George Steinbrenner has thrown away the book and spat out his contempt for those baseball traditionalists and their tiresome gospel about pitchers. They are the ones who have always preached stiff resistance to such temptations as bringing in a valuable starting pitcher for a relief job.

From wherever he was last week, Steinbrenner signaled Yankee Manager Bob Lemon to activate as relief men such priceless New York pitching treasures as Ron Guidry (25-3 last year) and Tommy John (6-0 this year), lest the Yanks blow another game in the late innings as has been a recent habit. Tentatively, score two for owner Steinbrenner. They saved both games.

Because Steinbrenner likes to involve himself in managerial-level decisions, it is not presumed that such a drastic move as making spot relievers out of the equally magnificent Guidry and John was a Bob Lemon original.

Guidry said he "volunteered" to go to the bullpen. Sure.

Whether Big Poppa Yankee was building one of his boats at his Lake Erie shipyard or overseeing one of his other interests, mayhap his Florida resort motels or his horse farm, it is easy to imagine his CB coming through loud and clear into the Yankee dugout: Do something about those seven Yankee losses in eight games, four of them due to sad-sack Yankee relief pitching. Why not Guidry and John to relieve? That kind of question by Steinbrenner is easily translated as an order.

Were the Yankees panicking? Of course they were.

With All-Star reliever Rich Gossage in sick bay for six more weeks with a thumb injured severely in the best tradition of the Steinbrenner-era Yankees, a senseless scuffle in the clubhouse, the team was floundering and Steinbrenner considered the situation desperate, already.

Besides, the Orioles and all their splendid pitching were making a big move and Baltimore was now leading the league with the Yankees floundering in fourth place. For a club owner with Steinbrenner's competitive edge, for one who views two straight spring training defeats as worrisome, the Yankees' situation is no less than a calamity.

It is true that on occasion Connie Mack used to move Lefty Grove in as a relief pitcher, and sometimes Bucky Harris called on Walter Johnson in the late innings for the Senators. But this was in September, the showdown month, not the first week in May, with six months of baseball left for comeback purposes.

Unlike Steinbrenner, they were taking no chances of getting a pitching staff all fouled up in an unnecessary gamble.

Starting pitchers and relief pitchers are different animals.They can't be both, because muscles would revolt and the important rhythm vanish. Games saved now by Guidry and John could take their terrible toll on the Yankees when it counted most.

For all of Gossage's immense contributions last year there would have been no Yankee pennant without Guidry's 25-3 contribution as a starter. Had not Guidry been next to unbeatable, all of Gossage's saves would have been worthless. To tamper with Guidry's role now is foolhardy. To convert him into a relief pitcher leaves an unfillable starter's slot.

There is a reminder to Steinbrenner that for all the wondrous power of the great 1927 Yankees, generally called the finest team of all time with Ruth, Gehrig, Lazzeri, Meusel, Combs and Dugan in the batting order, the New York pitchers allowed 100 fewer runs than any other club's did.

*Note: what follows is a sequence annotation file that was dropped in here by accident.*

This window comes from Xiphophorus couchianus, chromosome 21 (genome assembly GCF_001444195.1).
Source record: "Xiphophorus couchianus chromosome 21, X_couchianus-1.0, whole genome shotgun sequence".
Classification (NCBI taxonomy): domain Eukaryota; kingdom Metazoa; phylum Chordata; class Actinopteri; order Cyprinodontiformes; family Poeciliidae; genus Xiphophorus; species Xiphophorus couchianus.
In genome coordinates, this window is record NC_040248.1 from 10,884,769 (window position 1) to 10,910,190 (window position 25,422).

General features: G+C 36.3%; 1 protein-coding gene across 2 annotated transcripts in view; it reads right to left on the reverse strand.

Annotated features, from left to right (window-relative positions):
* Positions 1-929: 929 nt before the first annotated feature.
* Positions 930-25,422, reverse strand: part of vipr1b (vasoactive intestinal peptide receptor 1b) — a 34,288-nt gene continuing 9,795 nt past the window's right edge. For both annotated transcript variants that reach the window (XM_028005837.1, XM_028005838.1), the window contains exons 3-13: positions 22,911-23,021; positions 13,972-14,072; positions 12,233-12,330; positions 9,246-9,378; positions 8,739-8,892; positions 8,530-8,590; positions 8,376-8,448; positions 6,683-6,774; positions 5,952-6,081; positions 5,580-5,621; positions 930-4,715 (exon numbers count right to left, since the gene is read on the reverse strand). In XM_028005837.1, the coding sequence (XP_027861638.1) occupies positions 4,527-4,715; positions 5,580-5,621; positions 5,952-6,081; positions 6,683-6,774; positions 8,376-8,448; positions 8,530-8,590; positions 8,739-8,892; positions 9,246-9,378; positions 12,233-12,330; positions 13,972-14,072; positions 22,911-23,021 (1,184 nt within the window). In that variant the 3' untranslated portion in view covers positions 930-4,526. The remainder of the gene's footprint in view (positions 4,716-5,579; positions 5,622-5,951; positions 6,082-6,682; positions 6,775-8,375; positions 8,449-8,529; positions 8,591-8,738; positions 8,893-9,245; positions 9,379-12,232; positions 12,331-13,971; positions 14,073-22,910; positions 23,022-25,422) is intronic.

Jim Turner, an old Yankee pitcher coach, once described the danger of messing up a pitching staff: "When your pitching is rolling, it's like a railroad train on the track. When it's off the track it takes crowbars and hard work to get it rolling again."

When it appeared that Brooklyn had nailed down the 1940 pennant by acquiring Ducky Medwick and his big bat from St. Louis, Bill McKechnie demurred. "I won't worry about the Dodgers until they add another pitcher," McKechnie said. The Dodgers finished third to Manager McKechnie's Reds.

The Yankees have not been totally unfortunate in this early season. Their lackluster play has not been beaten to death in the New York newspapers during the days when the city was caught up in the fever of the ice hockey playoffs, the football draft, and the spate of Kentucky Derby stories. But henceforth they will be on center stage.

More than the absence of big man Gossage is troubling the Yankees. As a group the team isn't hitting. Starter

Tiant told Manager Lemon to his face that he "no like to peetch with an 11-day rest,"because he never did that in Boston. Tidrow is in a sulk because he says he thought he was the number one reliever after Gossage got hurt, but now finds himself not even the number one right-handed reliever.

Otherwise everything is normal on the Yankees.

Club President Al Rosen is in a snit at the team's lethargic play in the West, saying. "I'm tired of watching guys go through the motions." He was bawling out the whole team but taking special aim at Mickey Rivers and Cliff Johnson, who both quit the dugout after Johnson pinch hit for Rivers in the eighth and grounded out.

"I'm tired of watching guys walk off the bench," Rosen said. "If I have to watch those guys for nine innings, they can watch themselves for two."

So here 'tis, barely nine days into May and the Yankees have already had their first clubhouse scrap, their best reliever is a two-month casualty, two other pitchers are mad at their manager, the whole team has been in a batting slump, Thurman Munson's home runs total one, and Reggie Jackson batted in only two runs in a recent seven-game streak. The relief pitching has been atrocious, and now they're playing jackstraws with the team's two best starting pitchers in some kind of a mickey mouse mishugas .